Brain-computer interface (BCI)
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Computer Science Clay
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Brain-computer interface (BCI)
is a collaboration between a brain and a device that enables signals from the brain to direct some external activity, such as control of a cursor or a prosthetic limb. The interface enables a direct communications pathway between the brain and the object to be controlled. In the case of cursor control, for example, the signal is transmitted directly from the brain to the mechanism directing the cursor, rather than taking the normal route through the body's neuromuscular system from the brain to the finger on a mouse.

By reading signals from an array of neurons and using computer chips and programs to translate the signals into action, BCI can enable a person suffering from paralysis to write a book or control a motorized wheelchair or prosthetic limb through thought alone. Current brain-interface devices require deliberate conscious thought; some future applications, such as prosthetic control, are likely to work effortlessly. One of the biggest challenges in developing BCI technology has been the development of electrode devices and/or surgical methods that are minimally invasive. In the traditional BCI model, the brain accepts an implanted mechanical device and controls the device as a natural part of its representation of the body. Much current research is focused on the potential on non-invasive BCI.

At the European Research and Innovation Exhibition in Paris in June 2006, American scientist Peter Brunner composed a message simply by concentrating on a display. Brunner wore a close-fitting (but completely external) cap fitted with a number of electrodes. Electroencephalographic (EEG) activity from Brunner's brain was picked up by the cap's electrodes and the information used, along with software, to identify specific letters or characters for the message.

The BCI Brunner demonstrated is based on a method called the Wadsworth system. Like other EEG-based BCI technologies, the Wadsworth system uses adaptive algorithm s and pattern-matching techniques to facilitate communication. Both user and software are expected to adapt and learn, making the process more efficient with practice.

During the presentation, a message was displayed from an American neurobiologist who uses the system to continue working, despite suffering from amyotrophic lateral sclerosis (Lou Gehrig's disease). Although the scientist can no longer move even his eyes, he was able to send the following e-mail message: "I am a neuroscientist wHo (sic) couldn't work without BCI. I am writing this with my EEG courtesy of the Wadsworth Center Brain-Computer Interface Research Program."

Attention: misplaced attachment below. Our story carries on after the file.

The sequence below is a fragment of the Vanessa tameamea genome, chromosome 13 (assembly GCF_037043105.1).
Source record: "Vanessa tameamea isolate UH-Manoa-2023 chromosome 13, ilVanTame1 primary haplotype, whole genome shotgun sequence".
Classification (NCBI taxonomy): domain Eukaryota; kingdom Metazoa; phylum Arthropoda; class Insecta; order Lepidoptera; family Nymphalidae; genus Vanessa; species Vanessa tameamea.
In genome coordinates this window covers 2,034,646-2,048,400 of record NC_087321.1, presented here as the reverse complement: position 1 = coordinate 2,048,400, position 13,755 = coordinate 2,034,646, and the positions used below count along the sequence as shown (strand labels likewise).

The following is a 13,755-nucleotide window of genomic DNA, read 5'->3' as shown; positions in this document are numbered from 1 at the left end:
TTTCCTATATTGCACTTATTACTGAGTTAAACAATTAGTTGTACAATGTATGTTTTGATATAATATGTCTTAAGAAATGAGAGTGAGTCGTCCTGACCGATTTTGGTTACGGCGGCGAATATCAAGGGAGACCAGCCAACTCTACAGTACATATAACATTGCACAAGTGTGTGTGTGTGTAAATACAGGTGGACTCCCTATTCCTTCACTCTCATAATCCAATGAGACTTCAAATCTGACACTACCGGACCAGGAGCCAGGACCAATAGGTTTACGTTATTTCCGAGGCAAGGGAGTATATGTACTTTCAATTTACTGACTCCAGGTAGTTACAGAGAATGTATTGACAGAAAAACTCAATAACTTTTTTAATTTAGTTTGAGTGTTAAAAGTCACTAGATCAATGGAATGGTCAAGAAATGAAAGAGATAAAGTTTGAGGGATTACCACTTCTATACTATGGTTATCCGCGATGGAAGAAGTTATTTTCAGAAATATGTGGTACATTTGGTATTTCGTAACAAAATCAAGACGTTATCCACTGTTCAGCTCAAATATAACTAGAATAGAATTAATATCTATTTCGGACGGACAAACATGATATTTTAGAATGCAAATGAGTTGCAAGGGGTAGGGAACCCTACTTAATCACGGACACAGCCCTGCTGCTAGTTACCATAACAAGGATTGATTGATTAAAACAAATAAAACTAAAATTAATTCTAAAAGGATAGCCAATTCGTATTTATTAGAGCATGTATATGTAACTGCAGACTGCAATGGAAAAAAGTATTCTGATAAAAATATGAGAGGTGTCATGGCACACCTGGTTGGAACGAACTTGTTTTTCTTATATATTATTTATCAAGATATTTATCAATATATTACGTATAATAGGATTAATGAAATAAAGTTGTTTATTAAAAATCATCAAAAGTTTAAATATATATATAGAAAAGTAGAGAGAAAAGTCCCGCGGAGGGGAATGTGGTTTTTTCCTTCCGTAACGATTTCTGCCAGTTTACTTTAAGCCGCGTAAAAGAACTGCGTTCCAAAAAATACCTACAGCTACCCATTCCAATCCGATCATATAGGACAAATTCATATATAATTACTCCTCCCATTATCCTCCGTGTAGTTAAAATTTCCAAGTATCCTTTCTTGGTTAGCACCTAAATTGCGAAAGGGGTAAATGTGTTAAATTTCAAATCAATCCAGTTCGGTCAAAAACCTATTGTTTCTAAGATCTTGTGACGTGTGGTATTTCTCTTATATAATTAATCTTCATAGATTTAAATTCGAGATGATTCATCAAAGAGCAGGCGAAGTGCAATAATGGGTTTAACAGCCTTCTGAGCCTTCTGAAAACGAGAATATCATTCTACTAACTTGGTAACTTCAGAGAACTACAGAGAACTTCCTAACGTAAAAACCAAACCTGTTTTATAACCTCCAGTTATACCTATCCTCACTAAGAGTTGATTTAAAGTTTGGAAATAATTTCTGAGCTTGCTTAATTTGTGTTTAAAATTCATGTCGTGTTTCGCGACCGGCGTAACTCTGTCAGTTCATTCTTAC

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i m yasmeen..
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1. Introduction
Man machine interface has been one of the growing fields of research and development in recent years. Most of the effort has been dedicated to the design of user- friendly or ergonomic systems by means of innovative interfaces such as voice recognition, virtual reality. A direct brain-computer interface would add a new dimension to man-machine interaction.
A brain-computer interface, sometimes called a direct neural interface or a brain machine interface, is a direct communication pathway between a human or animal brain(or brain cell culture) and an external device. In one BCIs, computers either accept commands from the brain or send signals to it but not both. Two way BCIs will allow brains and external devices to exchange information in both directions but have yet to be successfully implanted in animals or humans.
Brain-Computer interface is a staple of science fiction writing. In its earliest incarnations no mechanism was thought necessary, as the technology seemed so far fetched that no explanation was likely. As more became known about the brain however, the possibility has become more real and the science fiction more technically sophisticated. Recently, the cyberpunk movement has adopted the idea of 'jacking in', sliding 'biosoft' chips into slots implanted in the skull(Gibson, W.1984).Although such biosofts are still science fiction, there have been several recent steps toward interfacing the brain and computers.
In this definition, the word brain means the brain or nervous system of an organic life form rather than the mind. Computer means any processing or computational device, from simple circuits to silicon chips (including hypothetical future technologies like quantum computing).
Research on BCIs has been going on for more than 30 years but from the mid 1990’s there has been dramatic increase working experimental implants. The common thread throughout the research is the remarkable cortical-plasticity of the brain, which often adapts to BCIs treating prostheses controlled by implants and natural limbs. With recent advances in technology and knowledge, pioneering researches could now conceivably attempt to produce BCIs that augment human functions rather than simply restoring them, previously only the realm of science fiction
2. Working architecture
2.1. Introduction: